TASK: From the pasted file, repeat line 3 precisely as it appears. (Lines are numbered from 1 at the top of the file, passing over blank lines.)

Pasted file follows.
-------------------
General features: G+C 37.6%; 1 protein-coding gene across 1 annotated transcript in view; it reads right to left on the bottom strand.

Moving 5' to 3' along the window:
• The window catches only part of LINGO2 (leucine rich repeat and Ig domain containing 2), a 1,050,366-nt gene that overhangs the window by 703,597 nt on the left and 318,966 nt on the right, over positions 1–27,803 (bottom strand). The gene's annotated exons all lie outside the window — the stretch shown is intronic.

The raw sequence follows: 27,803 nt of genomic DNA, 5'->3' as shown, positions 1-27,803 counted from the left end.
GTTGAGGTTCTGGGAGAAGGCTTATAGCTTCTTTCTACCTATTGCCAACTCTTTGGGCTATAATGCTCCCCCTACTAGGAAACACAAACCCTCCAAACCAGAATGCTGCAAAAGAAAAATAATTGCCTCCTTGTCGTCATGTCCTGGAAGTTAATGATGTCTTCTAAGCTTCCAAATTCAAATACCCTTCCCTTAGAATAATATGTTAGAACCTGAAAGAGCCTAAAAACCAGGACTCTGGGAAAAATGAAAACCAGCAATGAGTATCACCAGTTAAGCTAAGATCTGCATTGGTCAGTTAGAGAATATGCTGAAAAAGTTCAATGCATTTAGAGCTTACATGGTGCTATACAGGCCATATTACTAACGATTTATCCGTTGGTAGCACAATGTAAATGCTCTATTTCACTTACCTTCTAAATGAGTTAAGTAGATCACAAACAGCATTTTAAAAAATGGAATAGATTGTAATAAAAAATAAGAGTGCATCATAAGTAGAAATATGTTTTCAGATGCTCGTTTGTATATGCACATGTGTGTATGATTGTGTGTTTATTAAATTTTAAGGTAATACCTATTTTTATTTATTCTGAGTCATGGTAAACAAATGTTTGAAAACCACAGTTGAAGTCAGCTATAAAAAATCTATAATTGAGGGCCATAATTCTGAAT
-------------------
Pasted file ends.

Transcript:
• The window catches only part of LINGO2 (leucine rich repeat and Ig domain containing 2), a 1,050,366-nt gene that overhangs the window by 703,597 nt on the left and 318,966 nt on the right, over positions 1–27,803 (bottom strand). The gene's annotated exons all lie outside the window — the stretch shown is intronic.